The long summer days up here in the Pacific Northwest means that you are in for a long wait if you are doing night astrophotography. The sunsets at around 9:10 this time of year, and you have an hour and a half before the night sky lights up. Some patience is required to get set up and wait for the sky to get dark. I often thought it would be fun to have the best of the Milky Way show up in winter because I could photograph for a few hours before dinner. No matter what time of year you get to photograph at night, there is something amazing about watching the end of the day and the rise of the night. It must have been something to see long before electricity. The glow of the Seattle skyline runs the horizon, where anyone looking up might only get to see a few stars. I feel that we miss out on a lot of what connects us to something bigger than ourselves when we are trapped in the lights of progress; after all, we all sit under the same sky and dream.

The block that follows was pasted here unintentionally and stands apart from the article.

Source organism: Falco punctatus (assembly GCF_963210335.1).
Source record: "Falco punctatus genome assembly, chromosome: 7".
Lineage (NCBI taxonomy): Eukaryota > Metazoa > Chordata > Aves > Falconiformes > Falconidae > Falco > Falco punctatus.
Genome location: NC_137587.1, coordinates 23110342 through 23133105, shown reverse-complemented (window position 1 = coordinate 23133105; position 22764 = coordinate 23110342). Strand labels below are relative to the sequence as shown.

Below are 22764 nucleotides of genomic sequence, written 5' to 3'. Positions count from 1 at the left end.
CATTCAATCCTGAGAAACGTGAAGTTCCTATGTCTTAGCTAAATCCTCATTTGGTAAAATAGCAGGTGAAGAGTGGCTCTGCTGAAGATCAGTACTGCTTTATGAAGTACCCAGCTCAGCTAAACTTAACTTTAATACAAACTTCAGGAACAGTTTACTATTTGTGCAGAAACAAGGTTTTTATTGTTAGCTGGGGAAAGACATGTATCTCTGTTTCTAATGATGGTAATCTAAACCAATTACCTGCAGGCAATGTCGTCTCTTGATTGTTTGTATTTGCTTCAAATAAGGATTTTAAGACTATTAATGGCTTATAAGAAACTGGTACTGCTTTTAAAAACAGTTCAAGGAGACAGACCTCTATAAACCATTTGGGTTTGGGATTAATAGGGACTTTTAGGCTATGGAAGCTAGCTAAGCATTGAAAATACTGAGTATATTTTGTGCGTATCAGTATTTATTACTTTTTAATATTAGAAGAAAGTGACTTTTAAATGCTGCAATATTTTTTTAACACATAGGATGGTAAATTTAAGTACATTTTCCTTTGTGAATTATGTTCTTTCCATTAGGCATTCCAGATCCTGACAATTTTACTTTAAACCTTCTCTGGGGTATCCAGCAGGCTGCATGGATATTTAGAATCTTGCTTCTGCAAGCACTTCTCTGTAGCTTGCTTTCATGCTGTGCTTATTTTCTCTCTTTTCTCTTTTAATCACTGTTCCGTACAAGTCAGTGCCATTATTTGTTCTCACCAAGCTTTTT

In this week’s podcast, I talk about how always ordering your comfort food when taking a picture can result in you taking uninspired and boring images over and over again.